Kong takes Darrow on an adventure through the island complete with its perfect; equally beautiful and haunting landscape, fighting dinosaurs and protecting the woman he has claimed as his prize. The more the film progresses, the more you realize that Kong is the island’s protector, possibly saving the natives from harm performed by the dinosaurs seen in the movie and probably the most valiant hero of any star in the film. Enamored by Darrow, Kong is misunderstood, a native of Skull Island who is forced into an unknown setting, only fighting those that look to take away from his happiness. Kong is not really a monster at all. Jackson creates a version of Kong that humanizes the ape and makes him very relatable as a character. When his feelings are hurt, you see the hurt in the eyes, in his movements and in his actions. When he is happy, you see the subtle smile in his face; hear the laughter in his grunts. And when he tries to show Darrow his love, you just know it is there. Kong’s eyes tell it all and so do his actions. He opens his paw to allow Darrow to sit in his grasp. He reaches out his paw for one last touch when fear makes him realize he may lose her forever. When there is so much anger around him, Kong takes Darrow ice skating and makes a fool of himself to bring a smile to her face. Kong is just like every one of us longing to be in love and to be loved.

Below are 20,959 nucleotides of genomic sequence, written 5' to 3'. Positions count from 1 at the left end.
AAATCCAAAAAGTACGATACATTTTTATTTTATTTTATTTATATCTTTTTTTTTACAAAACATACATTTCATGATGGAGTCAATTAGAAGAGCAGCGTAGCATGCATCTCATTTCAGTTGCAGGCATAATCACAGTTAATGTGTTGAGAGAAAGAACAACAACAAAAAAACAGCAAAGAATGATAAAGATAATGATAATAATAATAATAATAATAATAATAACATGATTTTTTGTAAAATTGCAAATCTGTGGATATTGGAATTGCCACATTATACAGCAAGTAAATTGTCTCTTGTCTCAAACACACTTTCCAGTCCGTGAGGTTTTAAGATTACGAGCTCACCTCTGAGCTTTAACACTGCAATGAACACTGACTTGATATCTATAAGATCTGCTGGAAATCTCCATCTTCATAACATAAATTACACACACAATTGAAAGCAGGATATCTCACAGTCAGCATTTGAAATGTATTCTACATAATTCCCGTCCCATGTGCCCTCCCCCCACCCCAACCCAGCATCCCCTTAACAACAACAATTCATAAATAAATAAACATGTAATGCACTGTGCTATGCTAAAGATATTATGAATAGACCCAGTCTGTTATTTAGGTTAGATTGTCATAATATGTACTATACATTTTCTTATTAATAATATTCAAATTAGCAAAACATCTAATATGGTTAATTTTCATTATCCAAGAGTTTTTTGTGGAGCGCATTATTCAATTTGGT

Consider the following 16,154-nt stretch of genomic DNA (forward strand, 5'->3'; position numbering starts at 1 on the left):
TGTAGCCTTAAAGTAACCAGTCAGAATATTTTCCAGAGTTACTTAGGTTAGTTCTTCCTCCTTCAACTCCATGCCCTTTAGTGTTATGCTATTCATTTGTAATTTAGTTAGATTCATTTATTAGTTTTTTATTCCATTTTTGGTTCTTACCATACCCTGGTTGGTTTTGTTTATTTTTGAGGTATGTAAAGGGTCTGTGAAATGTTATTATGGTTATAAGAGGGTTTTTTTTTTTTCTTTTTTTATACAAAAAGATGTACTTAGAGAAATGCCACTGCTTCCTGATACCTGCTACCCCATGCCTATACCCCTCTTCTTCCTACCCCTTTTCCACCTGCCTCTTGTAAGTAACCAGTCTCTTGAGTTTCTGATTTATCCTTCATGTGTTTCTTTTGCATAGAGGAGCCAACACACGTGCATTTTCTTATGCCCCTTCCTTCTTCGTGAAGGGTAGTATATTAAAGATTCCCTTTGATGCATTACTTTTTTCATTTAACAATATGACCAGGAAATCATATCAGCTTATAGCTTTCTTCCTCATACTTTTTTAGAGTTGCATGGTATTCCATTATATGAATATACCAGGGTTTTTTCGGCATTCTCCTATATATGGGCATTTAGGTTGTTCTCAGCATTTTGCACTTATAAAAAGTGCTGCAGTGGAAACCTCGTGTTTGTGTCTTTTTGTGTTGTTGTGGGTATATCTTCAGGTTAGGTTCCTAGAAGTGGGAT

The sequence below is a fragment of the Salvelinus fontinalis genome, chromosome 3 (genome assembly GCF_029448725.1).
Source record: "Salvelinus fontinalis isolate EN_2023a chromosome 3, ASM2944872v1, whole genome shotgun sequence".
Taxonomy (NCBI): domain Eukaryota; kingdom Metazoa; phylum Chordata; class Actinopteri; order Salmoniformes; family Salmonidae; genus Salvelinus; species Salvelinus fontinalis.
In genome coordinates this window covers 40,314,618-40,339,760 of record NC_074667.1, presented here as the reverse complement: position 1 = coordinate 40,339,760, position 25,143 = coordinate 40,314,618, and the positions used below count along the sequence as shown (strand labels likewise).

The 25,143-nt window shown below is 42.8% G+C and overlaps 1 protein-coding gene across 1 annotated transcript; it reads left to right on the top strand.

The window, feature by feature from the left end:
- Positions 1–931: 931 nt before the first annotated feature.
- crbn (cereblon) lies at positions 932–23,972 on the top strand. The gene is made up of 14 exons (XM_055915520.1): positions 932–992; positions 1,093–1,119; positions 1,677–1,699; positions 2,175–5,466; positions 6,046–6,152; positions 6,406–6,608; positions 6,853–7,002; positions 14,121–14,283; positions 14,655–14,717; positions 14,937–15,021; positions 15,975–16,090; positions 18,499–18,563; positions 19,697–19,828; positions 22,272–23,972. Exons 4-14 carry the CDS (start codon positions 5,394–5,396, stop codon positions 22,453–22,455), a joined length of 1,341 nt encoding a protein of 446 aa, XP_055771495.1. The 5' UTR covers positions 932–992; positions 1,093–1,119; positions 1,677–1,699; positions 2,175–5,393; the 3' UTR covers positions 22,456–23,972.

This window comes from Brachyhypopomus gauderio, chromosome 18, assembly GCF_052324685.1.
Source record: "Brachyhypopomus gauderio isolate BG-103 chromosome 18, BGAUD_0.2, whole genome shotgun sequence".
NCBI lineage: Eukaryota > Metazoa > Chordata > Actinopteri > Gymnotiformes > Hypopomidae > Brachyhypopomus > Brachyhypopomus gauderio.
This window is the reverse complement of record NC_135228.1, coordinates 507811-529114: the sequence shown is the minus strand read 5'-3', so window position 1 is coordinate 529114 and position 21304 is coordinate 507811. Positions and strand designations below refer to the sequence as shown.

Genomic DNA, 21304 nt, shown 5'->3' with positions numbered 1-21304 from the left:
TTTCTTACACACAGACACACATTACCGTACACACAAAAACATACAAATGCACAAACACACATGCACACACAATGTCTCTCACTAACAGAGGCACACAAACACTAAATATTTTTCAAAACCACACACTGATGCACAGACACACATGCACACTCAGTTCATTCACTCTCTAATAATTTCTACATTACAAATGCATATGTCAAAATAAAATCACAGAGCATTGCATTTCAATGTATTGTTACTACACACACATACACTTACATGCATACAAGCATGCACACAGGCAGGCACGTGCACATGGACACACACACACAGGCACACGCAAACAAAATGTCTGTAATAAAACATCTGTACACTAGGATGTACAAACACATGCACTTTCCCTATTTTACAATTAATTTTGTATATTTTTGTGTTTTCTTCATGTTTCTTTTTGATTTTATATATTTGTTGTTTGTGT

Helping to bring that across is Jackson, complete with his beautiful scenery, including a totally realistic New York Depression era setting. James Newton Howard does his part with the music, retelling every action sequence, every emotional outburst, every romantic moment in just a stroke of a violin or a beat of the drum. Straight from his rousing outing in Batman Begins, which he co-composed with the legendary Hans Zimmer, Howard creates a sweeping score that helps to convey the underlying romance that is going on between the guns being fired, between the humans being eaten by prehistoric beasts and between all the chaos swirling around the characters in the film. The soundtrack is an epic retelling of the film complete with heartwarming and action packed music, sometimes interchangeable, as Kong fights to protect himself and Darrow while also lovingly glancing at her in between every swat of his paw. Howard gets it down perfectly. If you didn’t see it in the film, you certainly felt it in the movie.
King Kong is a tale of love. It forces the viewer to look past the outwardly appearance of others and into the hearts of even the most feared of people or creatures and see that beneath it all beats a heart of pure gold just looking for what everyone wants in life. You will laugh, you will be at the edge of your seats, biting your nails, you will marvel at all the creatures, you will most certainly shed a tear, but most importantly, King Kong will simply make you feel again. This is a masterpiece of a movie worth seeing more than once, worth owning when it comes out on DVD. A historic film from long ago, thanks to Peter Jackson, King Kong has finally earned the right to be called a classic.